Review: Kingsman: The Secret Service

kingsman-the-secret-service-the-perfect-movie-for-valentines-day-e47d56fb-de6b-4b6e-bc7a-755617fbf6e2 This film is easily the first must-see of 2015.

Kingsman: The Secret Service is based off of the comic book by Mark Millar and Dave Gibbons (just called The Secret Service, which ran from 2012 to 2013). It follows the exploits of Eggsy Unwin (Taron Egerton) as he goes from a street punk in London to a formidable super-spy as he works alongside the Kingsman organization to take down Richmond Valentine (Samuel L. Jackson). Eggsy trains under Harry Hart (Colin Firth) in his attempt to become a full-fledged member of the organization, but things go awry as they uncover Valentine’s plot.

Kingsman is very timely, thanks to the fact that the book it’s based off of only came out a couple of years ago. It clearly plays into societal fears of rapidly advancing technology, the “One Percent," as well as looking at the problem of domestic violence (via Eggsy’s home life).

The film is directed by Matthew Vaughn, who previously directed other comic book-adapted films such as Kick-Ass and X-Men: First Class; he’s clearly applied his experience in those films to Kingsman. It’s resulted in a stylish action film that looks straight out of a comic book. A mid-movie fight scene that focuses on Colin Firth’s character might be one of the best action sequences I’ve ever seen.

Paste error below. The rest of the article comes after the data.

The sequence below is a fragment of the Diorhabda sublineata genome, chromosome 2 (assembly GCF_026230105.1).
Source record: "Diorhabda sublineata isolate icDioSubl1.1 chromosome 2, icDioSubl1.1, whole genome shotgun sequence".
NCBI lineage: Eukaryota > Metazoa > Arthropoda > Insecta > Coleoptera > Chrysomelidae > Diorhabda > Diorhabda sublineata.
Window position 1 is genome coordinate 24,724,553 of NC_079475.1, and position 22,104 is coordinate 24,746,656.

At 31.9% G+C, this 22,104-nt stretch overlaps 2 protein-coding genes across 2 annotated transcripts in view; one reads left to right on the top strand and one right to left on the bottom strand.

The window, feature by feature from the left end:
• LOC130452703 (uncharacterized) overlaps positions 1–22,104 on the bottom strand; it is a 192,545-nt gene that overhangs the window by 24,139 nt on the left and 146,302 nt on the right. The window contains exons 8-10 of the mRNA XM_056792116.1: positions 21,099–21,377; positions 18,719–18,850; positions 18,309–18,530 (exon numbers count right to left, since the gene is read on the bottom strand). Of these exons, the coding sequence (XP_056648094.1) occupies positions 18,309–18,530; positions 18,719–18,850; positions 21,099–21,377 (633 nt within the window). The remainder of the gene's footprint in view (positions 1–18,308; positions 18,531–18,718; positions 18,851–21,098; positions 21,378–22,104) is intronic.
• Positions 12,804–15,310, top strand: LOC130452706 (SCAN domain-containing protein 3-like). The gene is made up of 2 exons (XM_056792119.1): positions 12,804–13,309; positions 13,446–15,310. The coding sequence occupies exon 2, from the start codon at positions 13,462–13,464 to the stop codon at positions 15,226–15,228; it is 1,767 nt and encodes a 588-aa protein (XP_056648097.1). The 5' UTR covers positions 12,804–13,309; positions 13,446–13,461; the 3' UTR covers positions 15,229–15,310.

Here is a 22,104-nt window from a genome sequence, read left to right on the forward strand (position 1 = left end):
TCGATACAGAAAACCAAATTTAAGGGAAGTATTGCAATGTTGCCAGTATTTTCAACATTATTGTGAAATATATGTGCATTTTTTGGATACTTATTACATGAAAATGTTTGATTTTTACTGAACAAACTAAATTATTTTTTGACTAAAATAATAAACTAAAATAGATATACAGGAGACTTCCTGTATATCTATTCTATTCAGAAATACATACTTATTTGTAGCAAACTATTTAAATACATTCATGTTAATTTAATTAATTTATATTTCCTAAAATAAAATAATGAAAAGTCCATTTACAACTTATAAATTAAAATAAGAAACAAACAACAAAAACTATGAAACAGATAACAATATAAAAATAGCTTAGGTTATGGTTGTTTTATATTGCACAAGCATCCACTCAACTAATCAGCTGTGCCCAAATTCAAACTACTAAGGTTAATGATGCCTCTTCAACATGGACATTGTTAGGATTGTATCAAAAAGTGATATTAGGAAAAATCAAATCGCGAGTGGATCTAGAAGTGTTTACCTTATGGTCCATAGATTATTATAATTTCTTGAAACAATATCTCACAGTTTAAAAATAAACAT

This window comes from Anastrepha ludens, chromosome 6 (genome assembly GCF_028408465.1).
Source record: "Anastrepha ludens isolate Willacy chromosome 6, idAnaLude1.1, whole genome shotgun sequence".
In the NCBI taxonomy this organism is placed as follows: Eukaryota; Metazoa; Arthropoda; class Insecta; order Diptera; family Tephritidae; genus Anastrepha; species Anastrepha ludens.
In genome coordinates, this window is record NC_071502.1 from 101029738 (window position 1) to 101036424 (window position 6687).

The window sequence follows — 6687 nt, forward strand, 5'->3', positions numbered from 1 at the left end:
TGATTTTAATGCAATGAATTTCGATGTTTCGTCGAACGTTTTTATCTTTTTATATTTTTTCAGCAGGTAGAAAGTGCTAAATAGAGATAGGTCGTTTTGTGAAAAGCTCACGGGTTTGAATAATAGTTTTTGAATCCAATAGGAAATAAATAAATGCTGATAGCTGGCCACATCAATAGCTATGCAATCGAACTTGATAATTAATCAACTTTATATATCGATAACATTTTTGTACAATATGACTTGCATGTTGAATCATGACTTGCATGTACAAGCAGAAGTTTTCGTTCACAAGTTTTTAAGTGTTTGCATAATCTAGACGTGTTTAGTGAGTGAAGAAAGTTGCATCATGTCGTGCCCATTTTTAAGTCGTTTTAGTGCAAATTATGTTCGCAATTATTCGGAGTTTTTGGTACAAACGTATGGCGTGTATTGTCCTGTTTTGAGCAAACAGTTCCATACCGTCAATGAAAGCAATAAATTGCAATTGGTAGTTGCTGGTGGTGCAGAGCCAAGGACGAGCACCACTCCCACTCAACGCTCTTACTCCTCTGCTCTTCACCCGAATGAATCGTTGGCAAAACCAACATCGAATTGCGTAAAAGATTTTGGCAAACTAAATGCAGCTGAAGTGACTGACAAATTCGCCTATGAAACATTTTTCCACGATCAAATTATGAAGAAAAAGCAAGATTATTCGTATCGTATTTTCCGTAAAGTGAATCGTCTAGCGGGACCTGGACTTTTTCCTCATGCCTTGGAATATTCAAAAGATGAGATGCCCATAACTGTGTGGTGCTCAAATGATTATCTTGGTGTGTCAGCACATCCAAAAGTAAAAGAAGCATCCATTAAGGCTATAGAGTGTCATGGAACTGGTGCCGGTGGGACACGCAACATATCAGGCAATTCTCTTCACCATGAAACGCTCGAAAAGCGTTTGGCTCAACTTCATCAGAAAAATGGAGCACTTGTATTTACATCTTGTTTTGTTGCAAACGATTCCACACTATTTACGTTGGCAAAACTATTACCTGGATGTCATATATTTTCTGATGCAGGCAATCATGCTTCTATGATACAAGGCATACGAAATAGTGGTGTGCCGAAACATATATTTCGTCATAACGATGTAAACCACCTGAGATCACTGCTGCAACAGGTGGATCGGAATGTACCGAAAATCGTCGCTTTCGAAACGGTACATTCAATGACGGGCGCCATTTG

The cast is also unbelievably strong. Taron Egerton shines in the lead role of Eggsy, which also happens to be his first major film role of his career. Oscar-winning Colin Firth shows that he can amaze in an action film just as much as he can in any drama, and Samuel L. Jackson’s charisma is perfect for the villain. The supporting cast of Mark Strong, Sofia Boutella and Sophie Cookson is equally as strong, and bit roles by Michael Caine and Mark Hamill add a lot as well. I personally would have liked to see the women play greater roles, but since their characters were either minor or non-existent in the book, I guess that’s to be expected (do better, Mark Millar). I also wish that the names hadn’t been changed; it seems pretty silly to do so for really no apparent reason.

Though the film does not follow the original comic frame-for-frame, it’s close enough to where anyone who’s read the book will easily be able to anticipate what will happen next. Actually, even if you haven’t read the book, it’s still pretty predictable – probably the film’s only downfall.

At a two-hour run time, it may seem as though there would be parts that drag on, but that never happens. The film feels quicker than 129 minutes thanks to the writing and direction. Kingsman: The Secret Service is a must-see for fans of action, comedy, or the classic spy thriller.

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